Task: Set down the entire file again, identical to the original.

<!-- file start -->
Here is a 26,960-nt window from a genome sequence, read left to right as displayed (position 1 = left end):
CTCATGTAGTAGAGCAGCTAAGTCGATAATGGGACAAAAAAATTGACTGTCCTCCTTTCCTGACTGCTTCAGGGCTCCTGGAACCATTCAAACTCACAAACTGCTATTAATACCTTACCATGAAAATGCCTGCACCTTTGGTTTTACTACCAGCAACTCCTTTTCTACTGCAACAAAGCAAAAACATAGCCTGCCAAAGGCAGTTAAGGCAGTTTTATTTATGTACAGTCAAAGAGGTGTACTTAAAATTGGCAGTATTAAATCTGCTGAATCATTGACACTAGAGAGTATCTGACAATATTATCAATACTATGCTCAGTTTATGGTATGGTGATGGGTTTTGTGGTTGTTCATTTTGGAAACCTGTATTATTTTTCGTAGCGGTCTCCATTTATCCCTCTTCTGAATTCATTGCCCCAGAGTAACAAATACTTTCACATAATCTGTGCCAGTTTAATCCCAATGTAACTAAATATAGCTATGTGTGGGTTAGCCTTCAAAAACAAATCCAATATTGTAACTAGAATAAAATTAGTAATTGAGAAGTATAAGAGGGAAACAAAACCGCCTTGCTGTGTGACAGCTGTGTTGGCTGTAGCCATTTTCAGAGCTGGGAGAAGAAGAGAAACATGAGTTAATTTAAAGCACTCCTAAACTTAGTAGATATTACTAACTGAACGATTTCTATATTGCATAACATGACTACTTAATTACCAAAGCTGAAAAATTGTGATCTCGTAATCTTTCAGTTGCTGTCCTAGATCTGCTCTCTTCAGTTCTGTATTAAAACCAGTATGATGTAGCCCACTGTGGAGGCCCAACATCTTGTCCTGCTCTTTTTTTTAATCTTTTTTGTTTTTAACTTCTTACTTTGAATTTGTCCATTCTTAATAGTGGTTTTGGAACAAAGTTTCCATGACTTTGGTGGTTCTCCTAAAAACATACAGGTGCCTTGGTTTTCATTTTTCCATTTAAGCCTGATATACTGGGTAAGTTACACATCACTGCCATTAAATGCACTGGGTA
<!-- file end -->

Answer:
Here is a 26,960-nt window from a genome sequence, read left to right as displayed (position 1 = left end):
CTCATGTAGTAGAGCAGCTAAGTCGATAATGGGACAAAAAAATTGACTGTCCTCCTTTCCTGACTGCTTCAGGGCTCCTGGAACCATTCAAACTCACAAACTGCTATTAATACCTTACCATGAAAATGCCTGCACCTTTGGTTTTACTACCAGCAACTCCTTTTCTACTGCAACAAAGCAAAAACATAGCCTGCCAAAGGCAGTTAAGGCAGTTTTATTTATGTACAGTCAAAGAGGTGTACTTAAAATTGGCAGTATTAAATCTGCTGAATCATTGACACTAGAGAGTATCTGACAATATTATCAATACTATGCTCAGTTTATGGTATGGTGATGGGTTTTGTGGTTGTTCATTTTGGAAACCTGTATTATTTTTCGTAGCGGTCTCCATTTATCCCTCTTCTGAATTCATTGCCCCAGAGTAACAAATACTTTCACATAATCTGTGCCAGTTTAATCCCAATGTAACTAAATATAGCTATGTGTGGGTTAGCCTTCAAAAACAAATCCAATATTGTAACTAGAATAAAATTAGTAATTGAGAAGTATAAGAGGGAAACAAAACCGCCTTGCTGTGTGACAGCTGTGTTGGCTGTAGCCATTTTCAGAGCTGGGAGAAGAAGAGAAACATGAGTTAATTTAAAGCACTCCTAAACTTAGTAGATATTACTAACTGAACGATTTCTATATTGCATAACATGACTACTTAATTACCAAAGCTGAAAAATTGTGATCTCGTAATCTTTCAGTTGCTGTCCTAGATCTGCTCTCTTCAGTTCTGTATTAAAACCAGTATGATGTAGCCCACTGTGGAGGCCCAACATCTTGTCCTGCTCTTTTTTTTAATCTTTTTTGTTTTTAACTTCTTACTTTGAATTTGTCCATTCTTAATAGTGGTTTTGGAACAAAGTTTCCATGACTTTGGTGGTTCTCCTAAAAACATACAGGTGCCTTGGTTTTCATTTTTCCATTTAAGCCTGATATACTGGGTAAGTTACACATCACTGCCATTAAATGCACTGGGTA